Assisted Suicide in Canada: Analysis of Three Articles Essay

Assisted Suicide in Canada: Analysis of Three Articles Essay

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The Canadian Charter of Rights and Freedoms states in section 7, that every person in Canada has the right to life, liberty and security of the person. This paper will discuss three articles that take into account this section of the charter and apply it to topics such as assisted suicide. Each article present valid points and were written in persuasive manners but the article titled Rodriguez Redux by Jocelyn Downie and Simone Bern was the most compelling because the article examines both sides of the argument. It also views the decisions made by the Supreme Court of Canada as well as the Criminal code and the Charter of Rights and Freedoms. Though each article focused on the topic of assisted suicide and the Canadian Charter of Rights and Freedoms, specifically section 7. This article was different from the article titled No Charter for Assisted Suicide by John Keown and Lessons from Rodriguez v. British Columbia by Neil Milton because it provided evidence to support the decisions made by the Supreme court as well as the opposing side, provided examples and explanations of the breaches in the charter, as well as focusing the 1 of assisted death. Including euthanasia, assisted suicide, withholding and withdrawal of potentially life-sustaining treatment, and the provision of potentially life-shortening palliative treatment.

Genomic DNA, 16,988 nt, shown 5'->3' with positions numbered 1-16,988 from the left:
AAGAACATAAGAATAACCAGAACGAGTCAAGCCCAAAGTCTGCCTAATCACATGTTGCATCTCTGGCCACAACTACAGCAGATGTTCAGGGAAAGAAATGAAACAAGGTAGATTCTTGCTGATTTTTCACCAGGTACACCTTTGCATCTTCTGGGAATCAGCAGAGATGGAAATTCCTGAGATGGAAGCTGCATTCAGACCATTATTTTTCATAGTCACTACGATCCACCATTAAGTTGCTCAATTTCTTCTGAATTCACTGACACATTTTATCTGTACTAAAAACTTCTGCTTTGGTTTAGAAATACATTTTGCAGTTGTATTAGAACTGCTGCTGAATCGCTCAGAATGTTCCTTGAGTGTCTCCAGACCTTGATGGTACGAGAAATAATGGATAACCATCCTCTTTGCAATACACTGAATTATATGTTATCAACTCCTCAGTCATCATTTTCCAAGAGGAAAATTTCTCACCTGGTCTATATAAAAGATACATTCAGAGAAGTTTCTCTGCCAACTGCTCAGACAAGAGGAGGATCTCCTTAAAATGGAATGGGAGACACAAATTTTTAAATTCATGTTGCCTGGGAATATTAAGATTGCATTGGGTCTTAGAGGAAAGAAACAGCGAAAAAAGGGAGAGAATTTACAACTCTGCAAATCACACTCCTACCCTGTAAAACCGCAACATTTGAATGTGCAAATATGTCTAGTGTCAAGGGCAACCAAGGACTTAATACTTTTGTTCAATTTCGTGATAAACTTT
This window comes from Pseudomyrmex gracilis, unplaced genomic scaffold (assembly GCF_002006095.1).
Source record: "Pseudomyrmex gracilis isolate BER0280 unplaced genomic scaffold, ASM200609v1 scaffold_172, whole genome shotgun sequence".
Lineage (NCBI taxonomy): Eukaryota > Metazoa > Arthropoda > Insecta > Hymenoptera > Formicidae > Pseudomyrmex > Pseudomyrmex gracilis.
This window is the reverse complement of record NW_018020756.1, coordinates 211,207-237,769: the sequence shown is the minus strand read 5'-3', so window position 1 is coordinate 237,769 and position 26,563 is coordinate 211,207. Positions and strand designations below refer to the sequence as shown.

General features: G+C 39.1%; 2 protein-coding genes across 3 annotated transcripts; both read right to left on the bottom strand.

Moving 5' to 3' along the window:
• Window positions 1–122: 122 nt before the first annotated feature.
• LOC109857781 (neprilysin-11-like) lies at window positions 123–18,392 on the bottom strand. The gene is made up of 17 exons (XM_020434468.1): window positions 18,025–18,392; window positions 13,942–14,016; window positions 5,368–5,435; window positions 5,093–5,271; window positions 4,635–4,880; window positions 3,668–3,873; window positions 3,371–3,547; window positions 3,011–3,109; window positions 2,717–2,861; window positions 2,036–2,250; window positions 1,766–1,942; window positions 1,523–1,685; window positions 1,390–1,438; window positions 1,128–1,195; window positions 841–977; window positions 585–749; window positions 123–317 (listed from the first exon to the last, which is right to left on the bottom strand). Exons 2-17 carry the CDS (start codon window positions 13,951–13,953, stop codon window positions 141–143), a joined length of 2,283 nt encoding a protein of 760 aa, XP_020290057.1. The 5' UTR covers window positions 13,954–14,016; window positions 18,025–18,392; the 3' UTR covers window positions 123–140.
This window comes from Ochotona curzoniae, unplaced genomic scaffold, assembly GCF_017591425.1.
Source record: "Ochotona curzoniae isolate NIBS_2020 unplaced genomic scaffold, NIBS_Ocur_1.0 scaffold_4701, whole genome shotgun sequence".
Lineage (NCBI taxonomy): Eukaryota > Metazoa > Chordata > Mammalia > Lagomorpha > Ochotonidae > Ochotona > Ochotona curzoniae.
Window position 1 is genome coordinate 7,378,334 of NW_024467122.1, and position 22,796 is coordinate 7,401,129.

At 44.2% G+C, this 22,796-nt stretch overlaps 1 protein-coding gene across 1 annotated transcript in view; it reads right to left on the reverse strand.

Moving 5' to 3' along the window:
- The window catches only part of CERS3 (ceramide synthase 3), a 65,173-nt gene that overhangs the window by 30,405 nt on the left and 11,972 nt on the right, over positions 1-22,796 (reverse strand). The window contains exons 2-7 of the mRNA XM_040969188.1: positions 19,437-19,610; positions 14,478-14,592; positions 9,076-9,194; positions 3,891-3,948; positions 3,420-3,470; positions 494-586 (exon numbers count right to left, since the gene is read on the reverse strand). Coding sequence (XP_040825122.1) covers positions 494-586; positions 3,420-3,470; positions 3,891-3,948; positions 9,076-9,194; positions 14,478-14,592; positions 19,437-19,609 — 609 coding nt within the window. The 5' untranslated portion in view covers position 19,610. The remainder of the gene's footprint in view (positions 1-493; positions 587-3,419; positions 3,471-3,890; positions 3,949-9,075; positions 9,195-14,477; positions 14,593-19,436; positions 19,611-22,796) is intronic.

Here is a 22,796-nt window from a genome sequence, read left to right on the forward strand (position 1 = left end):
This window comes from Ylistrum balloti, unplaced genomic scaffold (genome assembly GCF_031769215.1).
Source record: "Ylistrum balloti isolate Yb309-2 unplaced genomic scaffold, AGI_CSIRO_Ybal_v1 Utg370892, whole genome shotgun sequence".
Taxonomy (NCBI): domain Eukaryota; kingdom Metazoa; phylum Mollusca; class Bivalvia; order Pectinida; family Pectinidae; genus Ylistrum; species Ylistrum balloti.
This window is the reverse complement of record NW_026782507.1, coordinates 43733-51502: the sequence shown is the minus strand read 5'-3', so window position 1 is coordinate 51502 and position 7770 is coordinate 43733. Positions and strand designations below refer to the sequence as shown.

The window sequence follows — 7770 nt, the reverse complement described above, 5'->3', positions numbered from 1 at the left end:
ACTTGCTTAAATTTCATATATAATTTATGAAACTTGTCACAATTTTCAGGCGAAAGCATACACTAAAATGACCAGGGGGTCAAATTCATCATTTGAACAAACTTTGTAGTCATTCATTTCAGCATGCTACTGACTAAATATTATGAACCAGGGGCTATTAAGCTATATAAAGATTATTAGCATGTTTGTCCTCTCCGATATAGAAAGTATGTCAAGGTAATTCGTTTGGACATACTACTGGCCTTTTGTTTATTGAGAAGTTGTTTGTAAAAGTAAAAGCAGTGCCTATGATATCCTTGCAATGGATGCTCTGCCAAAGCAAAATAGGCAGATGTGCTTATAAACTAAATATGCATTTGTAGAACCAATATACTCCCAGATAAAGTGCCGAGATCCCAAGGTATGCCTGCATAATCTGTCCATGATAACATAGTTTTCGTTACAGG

Firstly, the article titled Rodriguez Redux focuses on the case of Sue Rodriguez and her battle to be able to end her life at a time of her choosing when she believes she does not have an adequate quality of life. This article focuses on sections 7 of the charter, in relation to section 241 of the Criminal Code which states “Every one who ... aids or abets a person to commit suicide, whether suicide ensues or ...


... middle of paper ...


... of the charter and the criminal code focused on in week seven of this course. It is an important issue in Canada as the criminal code and the Charter of Rights and Freedoms are contradictory to each other and can create problems that lead to cases such as Sue Rodriguez, which then create an outcry from a portion of the population who believe the Supreme Court of Canada have infringed upon a person’s rights that they claim their aims are to protect.


Bibliography
Bern, Simone, and Jocelyn Downie. "Rodriguez redux." Health Law Journal Annual 2008: 27+. Academic OneFile. Web. 12 Nov. 2013.
Keown, John. “No Charter For Assisted Suicide”. The Cambridge Law Journal , Vol. 53, No. 2 (Jul., 1994), pp. 234-236. Web. 12 Nov. 2013.
Milton, Neil. "Lessons from Rodriguez v. British Columbia." Issues in Law & Medicine Fall 1995: 123-148. Academic OneFile. Web. 12 Nov. 2013.

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